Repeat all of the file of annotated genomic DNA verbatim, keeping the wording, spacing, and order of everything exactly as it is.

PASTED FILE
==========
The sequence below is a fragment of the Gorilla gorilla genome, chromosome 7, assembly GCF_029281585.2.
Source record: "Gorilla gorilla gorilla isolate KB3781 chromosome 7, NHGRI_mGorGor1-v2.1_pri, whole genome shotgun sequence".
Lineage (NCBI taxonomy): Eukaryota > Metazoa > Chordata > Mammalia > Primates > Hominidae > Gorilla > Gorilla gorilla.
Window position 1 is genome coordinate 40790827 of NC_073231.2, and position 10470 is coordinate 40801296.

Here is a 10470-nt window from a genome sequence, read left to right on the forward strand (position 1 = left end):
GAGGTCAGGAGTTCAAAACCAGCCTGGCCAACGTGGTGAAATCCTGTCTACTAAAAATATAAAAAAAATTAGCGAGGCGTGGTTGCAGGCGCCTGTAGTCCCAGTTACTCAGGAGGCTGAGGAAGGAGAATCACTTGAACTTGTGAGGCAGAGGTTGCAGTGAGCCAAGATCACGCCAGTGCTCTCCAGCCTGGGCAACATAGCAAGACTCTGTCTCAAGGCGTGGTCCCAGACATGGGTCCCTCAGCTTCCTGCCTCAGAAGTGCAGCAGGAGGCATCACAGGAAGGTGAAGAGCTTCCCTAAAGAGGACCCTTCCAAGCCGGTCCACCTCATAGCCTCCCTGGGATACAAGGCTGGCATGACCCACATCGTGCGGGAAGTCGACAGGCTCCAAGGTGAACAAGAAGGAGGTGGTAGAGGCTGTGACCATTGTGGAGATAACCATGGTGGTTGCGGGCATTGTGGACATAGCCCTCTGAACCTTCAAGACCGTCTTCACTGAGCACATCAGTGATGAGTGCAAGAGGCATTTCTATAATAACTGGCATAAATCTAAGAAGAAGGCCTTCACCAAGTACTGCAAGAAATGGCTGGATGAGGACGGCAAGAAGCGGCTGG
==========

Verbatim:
The sequence below is a fragment of the Gorilla gorilla genome, chromosome 7, assembly GCF_029281585.2.
Source record: "Gorilla gorilla gorilla isolate KB3781 chromosome 7, NHGRI_mGorGor1-v2.1_pri, whole genome shotgun sequence".
Lineage (NCBI taxonomy): Eukaryota > Metazoa > Chordata > Mammalia > Primates > Hominidae > Gorilla > Gorilla gorilla.
Window position 1 is genome coordinate 40790827 of NC_073231.2, and position 10470 is coordinate 40801296.

Here is a 10470-nt window from a genome sequence, read left to right on the forward strand (position 1 = left end):
GAGGTCAGGAGTTCAAAACCAGCCTGGCCAACGTGGTGAAATCCTGTCTACTAAAAATATAAAAAAAATTAGCGAGGCGTGGTTGCAGGCGCCTGTAGTCCCAGTTACTCAGGAGGCTGAGGAAGGAGAATCACTTGAACTTGTGAGGCAGAGGTTGCAGTGAGCCAAGATCACGCCAGTGCTCTCCAGCCTGGGCAACATAGCAAGACTCTGTCTCAAGGCGTGGTCCCAGACATGGGTCCCTCAGCTTCCTGCCTCAGAAGTGCAGCAGGAGGCATCACAGGAAGGTGAAGAGCTTCCCTAAAGAGGACCCTTCCAAGCCGGTCCACCTCATAGCCTCCCTGGGATACAAGGCTGGCATGACCCACATCGTGCGGGAAGTCGACAGGCTCCAAGGTGAACAAGAAGGAGGTGGTAGAGGCTGTGACCATTGTGGAGATAACCATGGTGGTTGCGGGCATTGTGGACATAGCCCTCTGAACCTTCAAGACCGTCTTCACTGAGCACATCAGTGATGAGTGCAAGAGGCATTTCTATAATAACTGGCATAAATCTAAGAAGAAGGCCTTCACCAAGTACTGCAAGAAATGGCTGGATGAGGACGGCAAGAAGCGGCTGG